Introducing KP Minicourses!

Introducing_MinicoursesHave you ever needed to get a solid foundation on core writing principles really fast?

If so, you may be interested in our newly released KP Minicourses!

KP Minicourses are built on the premise that many writers don’t have time to take an intensive course on every writing subject.

Sometimes they just need a shortcut so they can jump in, quickly learn what they need, and  return to writing.

Today we’re releasing two Kingdom Pen Minicourses.

One minicourse is called How to Create a Compelling Protagonist and explains the five key qualities every protagonist should have in order to enthrall the reader.

The other minicourse is titled The Basics of Writing Genre Fiction and explains what emotions readers expect to experience when reading various works of genre fiction.

Each KP Minicourse is between twenty and thirty minutes long and gives you the crash course you need to go out and write.

Sometimes a short course means a simple course that only covers the basics. That’s not what we’re trying to do here. We don’t want to waste your time with simple lessons that teach you things you already know.

Instead, each minicourse seeks to approach the topic with a unique perspective that helps you situate the topic in the context of our overall goal as storytellers: to tell stories that both delight and instruct readers.

These courses aren’t as comprehensive as our main courses. But they aim to be an effective shortcut to help you start working on your story immediately.

Even better, for this launch week, we’re offering both courses at the discounted price of $7 (normally $10) until midnight Saturday.

If either of these courses interests you, you want to snatch up this opportunity fast.

You can read more about both courses on their sales pages.

Click this link to learn more about what these minicourses offer.

The Bildungsroman: What It Is and How to Write One

The transition from childhood to adulthood is an important transition that everyone has to make.  So it shouldn’t be too surprising to find that this transition is a common motif in literary works.  Coming of age stories are staples among children and YA literature, but all of this may raise some questions.  What exactly makes a story a coming of age story?  Does a character just need to be at a certain age, or does a story need certain elements to qualify?  And how do you write a coming of age novel?  This is potentially a large topic, but in this article, I’ll try to sketch out the basic elements of a coming of age novel and then examine how to do one well.  bildungsromanpost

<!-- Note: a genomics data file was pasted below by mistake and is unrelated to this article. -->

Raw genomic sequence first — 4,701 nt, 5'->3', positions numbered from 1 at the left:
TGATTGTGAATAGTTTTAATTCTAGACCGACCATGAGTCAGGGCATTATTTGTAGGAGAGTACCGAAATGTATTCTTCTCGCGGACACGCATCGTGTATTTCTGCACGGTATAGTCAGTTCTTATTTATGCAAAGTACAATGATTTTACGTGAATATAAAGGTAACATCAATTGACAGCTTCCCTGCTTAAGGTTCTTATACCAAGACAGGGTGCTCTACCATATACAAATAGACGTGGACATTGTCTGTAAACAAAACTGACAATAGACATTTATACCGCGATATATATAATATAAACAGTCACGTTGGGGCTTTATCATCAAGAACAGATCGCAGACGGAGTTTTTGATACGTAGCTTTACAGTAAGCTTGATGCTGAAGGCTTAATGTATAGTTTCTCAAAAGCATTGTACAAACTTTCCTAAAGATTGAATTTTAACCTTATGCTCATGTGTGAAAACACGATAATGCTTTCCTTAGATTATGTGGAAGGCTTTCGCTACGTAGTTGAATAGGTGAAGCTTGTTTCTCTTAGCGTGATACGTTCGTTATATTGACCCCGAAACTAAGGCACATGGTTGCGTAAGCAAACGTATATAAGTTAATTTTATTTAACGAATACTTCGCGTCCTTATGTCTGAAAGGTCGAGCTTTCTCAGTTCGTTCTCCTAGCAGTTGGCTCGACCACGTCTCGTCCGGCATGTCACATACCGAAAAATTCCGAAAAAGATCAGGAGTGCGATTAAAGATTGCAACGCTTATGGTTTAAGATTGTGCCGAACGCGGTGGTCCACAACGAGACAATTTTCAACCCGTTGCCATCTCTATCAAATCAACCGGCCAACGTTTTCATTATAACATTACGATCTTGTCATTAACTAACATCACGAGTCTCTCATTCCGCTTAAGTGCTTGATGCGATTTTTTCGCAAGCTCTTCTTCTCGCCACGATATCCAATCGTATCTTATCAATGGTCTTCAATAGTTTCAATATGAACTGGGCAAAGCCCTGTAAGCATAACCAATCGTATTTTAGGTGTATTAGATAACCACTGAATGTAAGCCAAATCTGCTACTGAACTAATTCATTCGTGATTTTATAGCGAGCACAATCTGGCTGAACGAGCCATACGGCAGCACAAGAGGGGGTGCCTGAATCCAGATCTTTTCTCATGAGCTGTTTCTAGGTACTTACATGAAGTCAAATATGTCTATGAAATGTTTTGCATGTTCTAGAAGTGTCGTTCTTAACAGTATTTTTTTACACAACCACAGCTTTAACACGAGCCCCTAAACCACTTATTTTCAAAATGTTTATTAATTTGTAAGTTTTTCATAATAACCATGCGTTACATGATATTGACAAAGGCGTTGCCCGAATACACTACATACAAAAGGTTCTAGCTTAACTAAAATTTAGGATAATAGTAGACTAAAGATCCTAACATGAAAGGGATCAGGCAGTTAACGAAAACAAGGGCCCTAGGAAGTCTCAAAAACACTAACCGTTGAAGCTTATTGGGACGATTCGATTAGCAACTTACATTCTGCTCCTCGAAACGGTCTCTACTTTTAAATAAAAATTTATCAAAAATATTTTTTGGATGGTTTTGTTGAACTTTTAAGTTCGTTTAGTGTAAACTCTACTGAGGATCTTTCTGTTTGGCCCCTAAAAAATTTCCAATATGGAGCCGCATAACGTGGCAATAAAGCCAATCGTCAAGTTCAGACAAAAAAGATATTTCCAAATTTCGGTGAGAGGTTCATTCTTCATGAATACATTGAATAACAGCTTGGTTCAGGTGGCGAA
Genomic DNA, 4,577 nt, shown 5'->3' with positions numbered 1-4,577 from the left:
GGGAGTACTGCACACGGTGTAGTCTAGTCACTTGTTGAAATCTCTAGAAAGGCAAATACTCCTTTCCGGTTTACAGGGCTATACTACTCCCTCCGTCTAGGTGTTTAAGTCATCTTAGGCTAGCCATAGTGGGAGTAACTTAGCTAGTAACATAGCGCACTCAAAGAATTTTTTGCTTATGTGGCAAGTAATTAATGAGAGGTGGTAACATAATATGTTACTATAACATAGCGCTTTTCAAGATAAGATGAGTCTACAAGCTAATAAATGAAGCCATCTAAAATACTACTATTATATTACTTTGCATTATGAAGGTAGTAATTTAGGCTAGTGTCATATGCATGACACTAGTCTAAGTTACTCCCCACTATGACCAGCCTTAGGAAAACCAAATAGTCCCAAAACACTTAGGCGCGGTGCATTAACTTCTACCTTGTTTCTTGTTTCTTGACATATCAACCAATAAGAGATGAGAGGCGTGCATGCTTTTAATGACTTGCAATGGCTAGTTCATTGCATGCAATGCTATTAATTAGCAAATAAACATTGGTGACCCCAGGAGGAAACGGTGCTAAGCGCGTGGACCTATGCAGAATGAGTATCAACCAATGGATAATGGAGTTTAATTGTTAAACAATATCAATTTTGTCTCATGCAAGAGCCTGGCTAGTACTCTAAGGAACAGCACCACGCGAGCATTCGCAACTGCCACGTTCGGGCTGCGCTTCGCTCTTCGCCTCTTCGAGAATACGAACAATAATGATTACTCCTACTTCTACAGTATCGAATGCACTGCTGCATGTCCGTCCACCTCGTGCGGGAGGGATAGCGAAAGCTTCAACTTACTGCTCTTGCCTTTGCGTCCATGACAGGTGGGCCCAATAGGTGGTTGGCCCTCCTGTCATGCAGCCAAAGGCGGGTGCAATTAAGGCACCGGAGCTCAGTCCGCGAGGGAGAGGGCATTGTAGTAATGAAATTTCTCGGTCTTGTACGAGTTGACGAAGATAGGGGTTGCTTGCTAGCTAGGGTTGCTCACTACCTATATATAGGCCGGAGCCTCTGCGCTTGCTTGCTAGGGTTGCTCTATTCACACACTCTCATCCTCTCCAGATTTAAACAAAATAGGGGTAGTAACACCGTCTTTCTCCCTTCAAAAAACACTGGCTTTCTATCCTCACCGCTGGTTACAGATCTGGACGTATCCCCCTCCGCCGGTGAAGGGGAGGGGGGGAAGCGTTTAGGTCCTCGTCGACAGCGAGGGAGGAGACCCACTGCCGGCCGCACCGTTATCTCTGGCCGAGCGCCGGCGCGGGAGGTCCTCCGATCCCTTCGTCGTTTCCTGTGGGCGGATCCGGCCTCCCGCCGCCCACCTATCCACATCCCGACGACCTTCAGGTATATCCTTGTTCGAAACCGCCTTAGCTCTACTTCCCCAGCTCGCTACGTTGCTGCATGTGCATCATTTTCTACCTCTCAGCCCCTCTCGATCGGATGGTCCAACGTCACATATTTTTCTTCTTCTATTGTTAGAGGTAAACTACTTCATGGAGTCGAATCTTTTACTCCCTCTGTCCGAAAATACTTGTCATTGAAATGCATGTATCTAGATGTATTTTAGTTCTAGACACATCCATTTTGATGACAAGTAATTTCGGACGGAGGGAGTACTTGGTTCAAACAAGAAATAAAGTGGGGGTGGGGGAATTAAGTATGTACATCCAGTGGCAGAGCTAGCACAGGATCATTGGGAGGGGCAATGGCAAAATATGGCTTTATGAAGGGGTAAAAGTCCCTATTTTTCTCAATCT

In the literary field, a coming of age novel is often known by the German term, bildungsroman, which means a novel of formation, education, or culture.  This is an important element of the coming-of-age novel to understand:

“The story often represents a time of formation where the protagonist has to figure out who he is and where his place is in the world.  At the beginning of the book, the protagonist often has a lot of potential, but lacks refinement and solidarity of character—something he’s going to have to gain by the story’s end.”

Many times, this bildungsroman will have a plot resembling the hero’s journey.  Unpacking what all the hero’s journey looks like would take longer than I have space for in this article, but if you’re unfamiliar with the term, this video does a pretty good job of showing what the stereotypical hero’s journey looks like:

Essentially, the young protagonist is sent out on some sort of mission in order to save the community he grew up in and, in the process of doing so, end up discovering himself as well. [Read more…]

Profile photo of Josiah DeGraaf
Josiah DeGraaf is a high school English teacher and literature nerd who fell in love with stories when he was young and hasn’t fallen out of love ever since.
He writes because he’s fascinated by human motivations. What causes otherwise-good people to make really terrible decisions in their lives? Why do some people have the strength to withstand temptation when others don’t? How do people respond to periods of intense suffering? What does it mean to be a hero?
These questions drive him as a reader, and they drive him as a writer as well as he takes normal people, puts them in crazy situations (did he mention he writes fantasy?), and then forces them to make difficult choices with their lives.
Someday, Josiah hopes to write fantasy novels with worlds as imaginative as Brandon Sanderson’s, characters as complex as Orson Scott Card’s, character arcs as dynamic as Jane Austen’s, themes as deep as Fyodor Dostoyevsky’s, and stories as entertaining as Wayne Thomas Batson’s. In the meantime, you can find him writing articles here or short stories at his website (link below) as he works toward achieving these goals.